On the Issues: 11 Questions for Gubernatorial Candidate JB Pritzker - NBC Chicago
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On the Issues: 11 Questions for Gubernatorial Candidate JB Pritzker

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    NEWSLETTERS

    Pritzker Q&A After 1st Televised Forum in Race for Governor

    J.B. Pritzker speaks after the first televised forum of the candidates for Illinois governor.

    (Published Thursday, Sept. 20, 2018)

    With Election Day rapidly approaching, the campaign for Illinois governor has been contentious, to say the least - with ad after ad saturating the state and each of the candidates firing off countless attacks on their opponents at every turn.

    To help cut through the noise, we asked all four candidates 11 of the most important questions to help inform voters on who they are and where they stand on certain issues facing Illinois.

    Below are Democratic candidate for governor J.B. Pritzker's answers as they were submitted —

    1. What are the three biggest issues you see facing the state and what are your plans to address them?

    The three biggest issues facing the state are fiscal instability, unaffordable healthcare, and a deteriorating education system.

    Bruce Rauner’s fiscal mismanagement and his manufactured two-year budget crisis blocked critical investments in education, human services, and economic development, especially in some of our most economically challenged communities. His divisive rhetoric and vilification of the Chicagoland region has pitted rural, suburban, and urban communities against each other. It’s the constitutional obligation of the governor to propose a balanced budget to the legislature. In three years, Bruce Rauner hasn’t met that obligation even once.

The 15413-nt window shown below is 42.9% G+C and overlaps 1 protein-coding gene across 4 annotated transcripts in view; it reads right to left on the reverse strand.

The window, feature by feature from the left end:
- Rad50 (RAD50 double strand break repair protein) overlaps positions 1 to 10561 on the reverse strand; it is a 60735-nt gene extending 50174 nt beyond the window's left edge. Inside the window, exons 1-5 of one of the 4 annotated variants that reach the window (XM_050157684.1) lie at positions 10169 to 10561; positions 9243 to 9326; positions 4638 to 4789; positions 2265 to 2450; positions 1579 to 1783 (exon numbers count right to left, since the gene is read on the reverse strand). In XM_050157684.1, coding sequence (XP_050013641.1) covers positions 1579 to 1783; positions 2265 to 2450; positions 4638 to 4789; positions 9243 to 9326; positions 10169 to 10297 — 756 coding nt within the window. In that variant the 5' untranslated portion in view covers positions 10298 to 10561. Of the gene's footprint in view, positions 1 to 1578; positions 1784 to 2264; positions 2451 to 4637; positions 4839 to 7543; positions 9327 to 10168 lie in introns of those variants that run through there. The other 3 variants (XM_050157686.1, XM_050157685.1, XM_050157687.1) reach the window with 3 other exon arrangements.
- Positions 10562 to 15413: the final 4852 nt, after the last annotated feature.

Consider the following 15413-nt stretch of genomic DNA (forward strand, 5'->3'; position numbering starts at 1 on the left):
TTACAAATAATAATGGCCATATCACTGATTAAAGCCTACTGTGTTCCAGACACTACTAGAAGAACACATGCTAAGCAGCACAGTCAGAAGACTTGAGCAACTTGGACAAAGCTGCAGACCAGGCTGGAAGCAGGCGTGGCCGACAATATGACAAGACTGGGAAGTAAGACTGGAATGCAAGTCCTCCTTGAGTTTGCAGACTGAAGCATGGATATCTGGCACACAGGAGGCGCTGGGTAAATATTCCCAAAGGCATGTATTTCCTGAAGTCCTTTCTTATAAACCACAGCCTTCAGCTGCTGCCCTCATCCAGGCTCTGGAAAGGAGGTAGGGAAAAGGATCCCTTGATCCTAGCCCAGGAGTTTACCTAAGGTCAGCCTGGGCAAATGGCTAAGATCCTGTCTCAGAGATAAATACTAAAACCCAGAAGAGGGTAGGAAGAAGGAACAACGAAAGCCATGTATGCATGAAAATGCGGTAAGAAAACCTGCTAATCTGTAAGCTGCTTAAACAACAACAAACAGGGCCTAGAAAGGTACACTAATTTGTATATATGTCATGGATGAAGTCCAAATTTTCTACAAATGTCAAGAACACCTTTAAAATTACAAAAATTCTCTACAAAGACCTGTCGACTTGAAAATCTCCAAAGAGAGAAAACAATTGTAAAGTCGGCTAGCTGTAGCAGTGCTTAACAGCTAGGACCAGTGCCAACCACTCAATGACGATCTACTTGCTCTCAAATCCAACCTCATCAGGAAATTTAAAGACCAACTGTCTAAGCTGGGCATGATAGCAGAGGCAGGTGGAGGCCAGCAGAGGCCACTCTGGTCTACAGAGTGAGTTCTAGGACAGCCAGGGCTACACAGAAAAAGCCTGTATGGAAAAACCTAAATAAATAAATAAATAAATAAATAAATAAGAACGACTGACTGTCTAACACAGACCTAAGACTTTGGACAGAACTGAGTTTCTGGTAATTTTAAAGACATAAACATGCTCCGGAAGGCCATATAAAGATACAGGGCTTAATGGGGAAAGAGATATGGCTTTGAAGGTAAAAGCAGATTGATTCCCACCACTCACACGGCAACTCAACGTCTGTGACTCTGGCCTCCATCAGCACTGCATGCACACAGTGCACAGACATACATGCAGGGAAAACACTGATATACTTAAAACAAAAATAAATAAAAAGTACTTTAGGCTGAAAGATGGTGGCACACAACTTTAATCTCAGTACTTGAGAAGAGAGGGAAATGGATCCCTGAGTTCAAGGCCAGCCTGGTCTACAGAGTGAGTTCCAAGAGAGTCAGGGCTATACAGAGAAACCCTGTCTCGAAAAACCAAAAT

To address the state’s fiscal challenges, I will propose a forward-thinking balanced budget that prioritizes job creation, expanded healthcare coverage, and quality, equitable public education. I also have a job creation plan focuses on attracting and building up small businesses, building infrastructure, investing in higher education, nurturing our agricultural economy, and jumpstarting manufacturing. It’s especially important that we help communities that have suffered years of disinvestment, across Chicago and downstate, by giving small business owners and new entrepreneurs the attention and resources they need to thrive, like access to capital, training, and mentorship.